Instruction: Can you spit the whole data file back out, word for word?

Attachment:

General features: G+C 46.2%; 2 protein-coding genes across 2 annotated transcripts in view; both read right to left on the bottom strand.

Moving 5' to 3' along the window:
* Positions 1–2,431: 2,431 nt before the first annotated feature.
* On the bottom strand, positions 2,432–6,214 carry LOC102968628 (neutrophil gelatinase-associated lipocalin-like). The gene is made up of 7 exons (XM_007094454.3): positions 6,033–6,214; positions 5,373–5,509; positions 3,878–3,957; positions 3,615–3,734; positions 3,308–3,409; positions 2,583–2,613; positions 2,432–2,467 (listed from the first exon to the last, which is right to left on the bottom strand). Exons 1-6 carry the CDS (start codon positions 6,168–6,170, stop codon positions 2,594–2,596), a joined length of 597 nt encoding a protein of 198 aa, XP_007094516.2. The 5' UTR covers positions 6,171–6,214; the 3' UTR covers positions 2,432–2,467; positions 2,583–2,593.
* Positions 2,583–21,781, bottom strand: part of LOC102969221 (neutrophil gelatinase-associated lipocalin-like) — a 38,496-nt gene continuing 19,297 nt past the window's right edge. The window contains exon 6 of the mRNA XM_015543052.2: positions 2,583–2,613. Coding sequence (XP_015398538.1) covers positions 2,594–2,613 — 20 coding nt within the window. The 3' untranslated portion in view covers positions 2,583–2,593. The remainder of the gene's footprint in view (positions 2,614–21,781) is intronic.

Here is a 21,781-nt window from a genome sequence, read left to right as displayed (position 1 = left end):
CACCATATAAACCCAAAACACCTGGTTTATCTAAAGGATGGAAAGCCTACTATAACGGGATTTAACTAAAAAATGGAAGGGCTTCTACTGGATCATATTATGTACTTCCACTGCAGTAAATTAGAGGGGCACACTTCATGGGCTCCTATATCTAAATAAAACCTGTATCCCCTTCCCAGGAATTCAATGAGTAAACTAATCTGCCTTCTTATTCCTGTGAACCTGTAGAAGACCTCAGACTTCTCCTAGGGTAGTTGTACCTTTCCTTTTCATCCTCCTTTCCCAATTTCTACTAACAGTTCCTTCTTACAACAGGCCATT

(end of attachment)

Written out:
General features: G+C 46.2%; 2 protein-coding genes across 2 annotated transcripts in view; both read right to left on the bottom strand.

Moving 5' to 3' along the window:
* Positions 1–2,431: 2,431 nt before the first annotated feature.
* On the bottom strand, positions 2,432–6,214 carry LOC102968628 (neutrophil gelatinase-associated lipocalin-like). The gene is made up of 7 exons (XM_007094454.3): positions 6,033–6,214; positions 5,373–5,509; positions 3,878–3,957; positions 3,615–3,734; positions 3,308–3,409; positions 2,583–2,613; positions 2,432–2,467 (listed from the first exon to the last, which is right to left on the bottom strand). Exons 1-6 carry the CDS (start codon positions 6,168–6,170, stop codon positions 2,594–2,596), a joined length of 597 nt encoding a protein of 198 aa, XP_007094516.2. The 5' UTR covers positions 6,171–6,214; the 3' UTR covers positions 2,432–2,467; positions 2,583–2,593.
* Positions 2,583–21,781, bottom strand: part of LOC102969221 (neutrophil gelatinase-associated lipocalin-like) — a 38,496-nt gene continuing 19,297 nt past the window's right edge. The window contains exon 6 of the mRNA XM_015543052.2: positions 2,583–2,613. Coding sequence (XP_015398538.1) covers positions 2,594–2,613 — 20 coding nt within the window. The 3' untranslated portion in view covers positions 2,583–2,593. The remainder of the gene's footprint in view (positions 2,614–21,781) is intronic.

Here is a 21,781-nt window from a genome sequence, read left to right as displayed (position 1 = left end):
CACCATATAAACCCAAAACACCTGGTTTATCTAAAGGATGGAAAGCCTACTATAACGGGATTTAACTAAAAAATGGAAGGGCTTCTACTGGATCATATTATGTACTTCCACTGCAGTAAATTAGAGGGGCACACTTCATGGGCTCCTATATCTAAATAAAACCTGTATCCCCTTCCCAGGAATTCAATGAGTAAACTAATCTGCCTTCTTATTCCTGTGAACCTGTAGAAGACCTCAGACTTCTCCTAGGGTAGTTGTACCTTTCCTTTTCATCCTCCTTTCCCAATTTCTACTAACAGTTCCTTCTTACAACAGGCCATT